I've been remiss at updating the blog recently – quite a bit of work and school and a spot of asthma has gotten in the way of that. I'll try to rectify things with a bunch of reviews later today.

Hate and fear as a business model

Shorter Bryan Fischer (Director of Issues Analysis for the American Family Association): "See, I'm only talking about the extremist Muslims. But no moderate Muslims exist at all. Thus, all Muslims must be under surveillance, and stopped at the borders."

"Why do these mosques have to be infiltrated and monitored? Because the mythical 'moderate' Muslims aren’t reporting dangerous Muslims to authorities in sufficient numbers to make a difference. By their silence, they are complicit in the deeds of others. 

Of course, most Muslims in America  do not want to blow up innocent people. They are not the Muslims we have to worry about. According to recent polling data, 81% of America’s Muslims do not support violent jihad. The disturbing truth here is that means 19% of America’s Muslims do. If there are roughly 6 million Muslims in America, this means that 1.2 million followers of Allah in the United States right now are perfectly happy with the prospect of innocent Americans being blown to bits in the name of Muhammad.

If there truly are “moderate” Muslims in the U.S., then job one for them is identifying and reporting these 1.2 million ticking time bombs to authorities. If they won’t, then we must monitor them all.  (...)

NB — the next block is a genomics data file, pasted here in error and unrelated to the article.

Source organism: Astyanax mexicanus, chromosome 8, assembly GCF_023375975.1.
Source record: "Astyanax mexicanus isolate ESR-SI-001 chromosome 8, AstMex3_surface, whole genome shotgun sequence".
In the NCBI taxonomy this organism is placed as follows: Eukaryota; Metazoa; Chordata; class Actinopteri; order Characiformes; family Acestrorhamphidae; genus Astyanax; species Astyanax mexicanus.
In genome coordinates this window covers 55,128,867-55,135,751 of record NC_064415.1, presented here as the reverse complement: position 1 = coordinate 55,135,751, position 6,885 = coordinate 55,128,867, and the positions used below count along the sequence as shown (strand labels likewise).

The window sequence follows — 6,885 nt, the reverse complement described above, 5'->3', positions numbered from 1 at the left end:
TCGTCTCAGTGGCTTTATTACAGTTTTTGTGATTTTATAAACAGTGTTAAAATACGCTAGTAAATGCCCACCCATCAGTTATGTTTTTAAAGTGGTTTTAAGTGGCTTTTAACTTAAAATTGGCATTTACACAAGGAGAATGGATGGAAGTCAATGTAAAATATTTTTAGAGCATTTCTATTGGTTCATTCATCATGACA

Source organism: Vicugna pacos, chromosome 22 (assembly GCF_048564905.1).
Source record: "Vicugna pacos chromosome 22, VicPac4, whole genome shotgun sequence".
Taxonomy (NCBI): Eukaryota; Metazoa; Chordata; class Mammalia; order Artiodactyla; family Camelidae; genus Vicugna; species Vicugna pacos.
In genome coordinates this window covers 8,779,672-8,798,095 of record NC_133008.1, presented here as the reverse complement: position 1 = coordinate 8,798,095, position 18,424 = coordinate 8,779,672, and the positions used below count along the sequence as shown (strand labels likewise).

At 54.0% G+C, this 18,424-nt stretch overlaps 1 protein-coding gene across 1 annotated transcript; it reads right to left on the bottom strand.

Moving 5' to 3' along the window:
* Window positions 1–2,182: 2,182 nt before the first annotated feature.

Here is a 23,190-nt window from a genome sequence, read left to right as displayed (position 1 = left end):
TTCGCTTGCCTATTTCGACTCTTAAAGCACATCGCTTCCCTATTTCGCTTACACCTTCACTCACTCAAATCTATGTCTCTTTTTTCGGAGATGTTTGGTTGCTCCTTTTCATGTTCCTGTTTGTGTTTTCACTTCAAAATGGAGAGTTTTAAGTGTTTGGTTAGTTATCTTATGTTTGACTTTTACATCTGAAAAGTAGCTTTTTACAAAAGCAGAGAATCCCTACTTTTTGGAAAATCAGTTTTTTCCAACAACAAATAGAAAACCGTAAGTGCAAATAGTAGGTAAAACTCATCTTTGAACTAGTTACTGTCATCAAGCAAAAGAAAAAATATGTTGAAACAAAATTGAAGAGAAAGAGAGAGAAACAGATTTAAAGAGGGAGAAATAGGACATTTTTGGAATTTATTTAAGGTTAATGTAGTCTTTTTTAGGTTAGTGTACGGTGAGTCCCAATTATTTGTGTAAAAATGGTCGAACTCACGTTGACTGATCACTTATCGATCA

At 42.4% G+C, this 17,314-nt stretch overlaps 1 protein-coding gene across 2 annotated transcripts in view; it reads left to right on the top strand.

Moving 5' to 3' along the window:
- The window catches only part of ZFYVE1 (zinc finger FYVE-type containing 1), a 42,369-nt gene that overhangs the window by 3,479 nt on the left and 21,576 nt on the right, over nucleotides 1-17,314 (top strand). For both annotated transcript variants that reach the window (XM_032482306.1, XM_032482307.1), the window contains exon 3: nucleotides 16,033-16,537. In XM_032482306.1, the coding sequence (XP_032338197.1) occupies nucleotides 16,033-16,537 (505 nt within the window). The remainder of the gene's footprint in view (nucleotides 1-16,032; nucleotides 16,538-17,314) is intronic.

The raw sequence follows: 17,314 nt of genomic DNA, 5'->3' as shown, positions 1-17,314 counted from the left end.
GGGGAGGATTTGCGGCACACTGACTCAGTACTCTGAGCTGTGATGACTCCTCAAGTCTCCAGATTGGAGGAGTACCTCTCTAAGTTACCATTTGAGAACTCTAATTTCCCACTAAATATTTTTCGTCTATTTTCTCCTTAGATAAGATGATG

On my program this week, retired Gen. Jerry Boykin, one of the original Delta Force members, said clearly that we must secure our borders to deal with the threat posed by Muslim immigration and we must stop the building of mosques. He believes that Islam has no First Amendment protections because it is not a religion so much as a totalitarian ideology that is utterly hostile to Western values."

Note also how for Mr. Fisher, when one Muslim is guilty of something, if other Muslims didn't discover his crimes and turn him in, they're all guilty. Anybody care to apply that particular form of jurisprudence on their own nationality, or ethnic or religious group?

No, I didn't think so.

fredag 9 september 2011